Grants

Grant awards play a vital role in contributing to innovation in research, teaching, and project development at WCL.

For the fiscal year 2013 (May 1, 2012- April 30, 2013), grant activity resulted in $2.9M in pledged awards and $3.3M in received awards.  These grant awards supported a variety of important topic areas that will:

  • prepare a Manual for Prosecutor regarding applicable due process standards with the support of the Inter-American Court and Commission on Human Rights and other institutions;
  • continue to build capacity of NGO’s to address statelessness among persons born in The Bahamas to Haitian parents;
  • continue to address the impact, causes and critical consequences of sexual violence in custody;
  • promote the development/enforcement of international criminal/humanitarian law;
  • support the Afghanistan Documentation Project;
  • educate civil society and government officials on the International and Inter-American Human Rights Systems;
  • support individuals confronted with low-income tax controversies;
  • develop trainings and materials for family court judges on issues related to immigrant victims of domestic violence, human trafficking and sexual assault;
  • support the professional development of Fellows who bring to the community an exchange of cultural and academic knowledge;
  • provide for the continued development of a global expert network on copyright limitations, continue the dialogue on public interest intellectual property policy, and work to expand the resource commons in scientific research;
  • mobilize law students to teach courses on constitutional law and juvenile justice in high schools;
  • continue to build a comprehensive online database of laws, legal reforms, and legal challenges related to community water fluoridation in the United States;
  • support research for a scholarly text on early civil rights movements at the turn of the 20th century and their impact on later movements;
  • strengthen the promotion and protection of human rights in Colombia through a collaborative partnership between the law school and two universities in Cali, Colombia;
  • provide training for five disability rights attorneys in the use of human rights mechanisms;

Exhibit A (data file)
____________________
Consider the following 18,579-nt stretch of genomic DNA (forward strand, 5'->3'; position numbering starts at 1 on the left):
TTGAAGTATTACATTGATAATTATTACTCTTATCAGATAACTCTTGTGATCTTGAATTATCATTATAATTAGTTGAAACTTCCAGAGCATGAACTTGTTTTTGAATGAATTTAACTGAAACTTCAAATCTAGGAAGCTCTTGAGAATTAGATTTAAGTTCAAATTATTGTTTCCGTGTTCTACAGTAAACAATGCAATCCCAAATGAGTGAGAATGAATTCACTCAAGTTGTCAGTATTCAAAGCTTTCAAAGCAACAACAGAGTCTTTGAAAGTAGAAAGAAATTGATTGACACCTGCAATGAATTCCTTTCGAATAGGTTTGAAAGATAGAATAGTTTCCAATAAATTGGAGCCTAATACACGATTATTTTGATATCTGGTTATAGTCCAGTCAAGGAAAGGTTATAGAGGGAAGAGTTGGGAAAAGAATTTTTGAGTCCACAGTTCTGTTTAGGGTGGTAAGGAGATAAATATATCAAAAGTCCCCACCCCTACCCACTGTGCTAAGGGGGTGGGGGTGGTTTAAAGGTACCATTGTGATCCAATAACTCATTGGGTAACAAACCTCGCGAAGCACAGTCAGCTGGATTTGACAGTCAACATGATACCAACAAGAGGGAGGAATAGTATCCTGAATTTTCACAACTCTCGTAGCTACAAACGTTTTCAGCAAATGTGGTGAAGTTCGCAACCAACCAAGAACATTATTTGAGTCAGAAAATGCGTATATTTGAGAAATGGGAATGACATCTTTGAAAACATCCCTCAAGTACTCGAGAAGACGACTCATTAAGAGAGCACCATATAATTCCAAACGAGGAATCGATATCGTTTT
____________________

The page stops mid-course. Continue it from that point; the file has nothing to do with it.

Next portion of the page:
• support the UN Special Rapporteur on Torture in preparation for his report on legal standards and best practices;
  • support the activities of Latin American law schools and activists working in sexual and reproductive rights and gender violence in Latin America by mainstreaming these topics into the curriculum and improving strategic litigation in those areas;
  • address the problem of global food insecurity caused by uncontrolled speculation in the commodities markets through research and education; and
  • create a best practices guide for libraries and archives in their digitization efforts of orphan works.

For the fiscal year 2012 (May 1, 2011- April 30, 2012), grant activity resulted in $5M in pledged awards and $4.5M in received awards.  Grants were awarded on a myriad of important topic areas that will:

  • provide training and mentoring to incorporate human rights into the daily work of legal aid attorneys in the United States;
  • create a replicable model to advance in-country follow up and implementation efforts of the work of the UN Special Rapporteur on Torture;
  • shape the global discussion among civil society and government officials on creating an evidence-based, rights-based approach to combating human trafficking;
  • build capacity of NGO’s to address statelessness among persons born in The Bahamas to Haitian parents;
  • gather and disseminate information about women’s health and human rights, including issues of maternal mortality and pre/post-natal care;
  • support research on the national impact of cases in the Inter-American Human Rights system;
  • continue to address the impact, causes and critical consequences of sexual violence in custody through (1) the identification and analysis of the problem of prison rape; (2) training; (3) the development and refinement of agency policy and state law; and (4) the enforcement of law and policy;
  • promote the development/enforcement of international criminal/humanitarian law;
  • contribute to the collection of jurisprudence on gender and international criminal law;
  • educate civil society and government officials on the International and Inter-American Human Rights Systems;
  • support individuals confronted with low-income tax controversies;
  • support the training of law enforcement and advocacy on issues facing immigrant victims of domestic, sexual, and other violence;
  • support the professional development of Fellows and scholarly pursuit of visiting Faculty who bring to the WCL community an exchange of cultural and academic knowledge;
  • provide for the development of a global expert network on copyright limitations, continue the dialogue on public interest intellectual property policy, and work to expand the resource commons in scientific research;
  • mobilize talented law students to teach courses on constitutional law and juvenile justice in public high schools;
  • continue to build a comprehensive online database of laws, legal reforms, and legal challenges related to community water fluoridation in the United States; and
  • evaluate the effectiveness of prescription drug monitoring programs.